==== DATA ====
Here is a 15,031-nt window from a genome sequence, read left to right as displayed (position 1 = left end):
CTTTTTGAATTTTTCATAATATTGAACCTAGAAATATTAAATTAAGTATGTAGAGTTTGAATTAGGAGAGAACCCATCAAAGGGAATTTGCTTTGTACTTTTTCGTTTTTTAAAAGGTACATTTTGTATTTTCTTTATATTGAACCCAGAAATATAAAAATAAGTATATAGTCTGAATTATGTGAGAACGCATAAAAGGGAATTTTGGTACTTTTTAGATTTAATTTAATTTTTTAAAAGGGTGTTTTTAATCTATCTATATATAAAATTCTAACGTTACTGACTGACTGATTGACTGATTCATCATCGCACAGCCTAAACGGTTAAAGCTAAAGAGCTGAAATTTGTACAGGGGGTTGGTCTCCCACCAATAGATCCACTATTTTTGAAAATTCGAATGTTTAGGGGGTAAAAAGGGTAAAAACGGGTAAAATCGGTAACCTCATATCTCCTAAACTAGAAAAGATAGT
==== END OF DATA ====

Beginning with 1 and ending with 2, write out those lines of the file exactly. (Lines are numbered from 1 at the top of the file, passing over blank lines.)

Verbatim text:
Here is a 15,031-nt window from a genome sequence, read left to right as displayed (position 1 = left end):
CTTTTTGAATTTTTCATAATATTGAACCTAGAAATATTAAATTAAGTATGTAGAGTTTGAATTAGGAGAGAACCCATCAAAGGGAATTTGCTTTGTACTTTTTCGTTTTTTAAAAGGTACATTTTGTATTTTCTTTATATTGAACCCAGAAATATAAAAATAAGTATATAGTCTGAATTATGTGAGAACGCATAAAAGGGAATTTTGGTACTTTTTAGATTTAATTTAATTTTTTAAAAGGGTGTTTTTAATCTATCTATATATAAAATTCTAACGTTACTGACTGACTGATTGACTGATTCATCATCGCACAGCCTAAACGGTTAAAGCTAAAGAGCTGAAATTTGTACAGGGGGTTGGTCTCCCACCAATAGATCCACTATTTTTGAAAATTCGAATGTTTAGGGGGTAAAAAGGGTAAAAACGGGTAAAATCGGTAACCTCATATCTCCTAAACTAGAAAAGATAGT